Fifth about The Seventh

Outlaw King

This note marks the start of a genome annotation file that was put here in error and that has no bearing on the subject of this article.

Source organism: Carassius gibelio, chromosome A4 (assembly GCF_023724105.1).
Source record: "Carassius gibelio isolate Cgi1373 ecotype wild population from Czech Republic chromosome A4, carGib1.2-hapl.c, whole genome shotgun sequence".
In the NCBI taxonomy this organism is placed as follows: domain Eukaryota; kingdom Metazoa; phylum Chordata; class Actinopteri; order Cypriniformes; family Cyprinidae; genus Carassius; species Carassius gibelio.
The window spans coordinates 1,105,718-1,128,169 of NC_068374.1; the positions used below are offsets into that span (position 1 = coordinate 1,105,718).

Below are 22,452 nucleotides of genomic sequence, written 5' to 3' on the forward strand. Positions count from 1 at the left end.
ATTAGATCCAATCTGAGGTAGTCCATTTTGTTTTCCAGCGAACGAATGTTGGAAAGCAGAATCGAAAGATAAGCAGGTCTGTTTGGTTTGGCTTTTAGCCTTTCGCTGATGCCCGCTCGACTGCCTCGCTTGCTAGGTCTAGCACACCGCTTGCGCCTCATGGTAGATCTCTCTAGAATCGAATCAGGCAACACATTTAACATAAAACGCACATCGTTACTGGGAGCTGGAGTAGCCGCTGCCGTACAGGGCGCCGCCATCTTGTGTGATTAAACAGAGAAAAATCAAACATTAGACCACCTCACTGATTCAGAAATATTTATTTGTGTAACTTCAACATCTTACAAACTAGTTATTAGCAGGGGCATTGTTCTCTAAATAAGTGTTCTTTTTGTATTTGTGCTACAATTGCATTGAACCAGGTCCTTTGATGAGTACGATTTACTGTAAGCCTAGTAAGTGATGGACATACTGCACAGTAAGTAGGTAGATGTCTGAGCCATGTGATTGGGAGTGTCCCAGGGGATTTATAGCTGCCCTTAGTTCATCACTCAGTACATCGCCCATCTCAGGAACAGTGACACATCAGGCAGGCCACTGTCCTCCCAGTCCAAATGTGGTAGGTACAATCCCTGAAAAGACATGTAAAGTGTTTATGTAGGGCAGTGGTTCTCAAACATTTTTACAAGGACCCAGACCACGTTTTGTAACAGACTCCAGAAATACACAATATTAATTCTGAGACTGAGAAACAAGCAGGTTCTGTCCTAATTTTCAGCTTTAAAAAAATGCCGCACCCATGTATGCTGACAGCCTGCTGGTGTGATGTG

Outlaw King: every so often, a film telling a story of fight against tyranny is indeed staying close to the original tale; such is the case with David Mackenzie’s film (it streamlines and simplifies, but it’s not that far from historical facts). Of course, that by itself doesn’t mean much; the story (not fully by its own fault) is somewhat tired at this point, the narrative is very conventional and the characters are exactly what one expects them to be; it’s competent but far from engrossing. That also can be said from the acting: Chris Pine is in good shape (literally and figuratively), but the role doesn’t call for much; the same can be said of Florence Pugh, who projects a lot of spirit to a role that calls for more airtime. Cinematographer Barry Ackroyd does a characteristically great job: the film starts with a bravura nine-minute take, and settles down after that, but the dreamy, foggy Scottish locations (with a melancholic brownish-green hue) are very well captured. The Grey Dogs musical score reinforces the melancholy. Costumes look good, but for the most part way too clean to be believable. The battle sequences have good clarity to them (until, by design, they don’t anymore).

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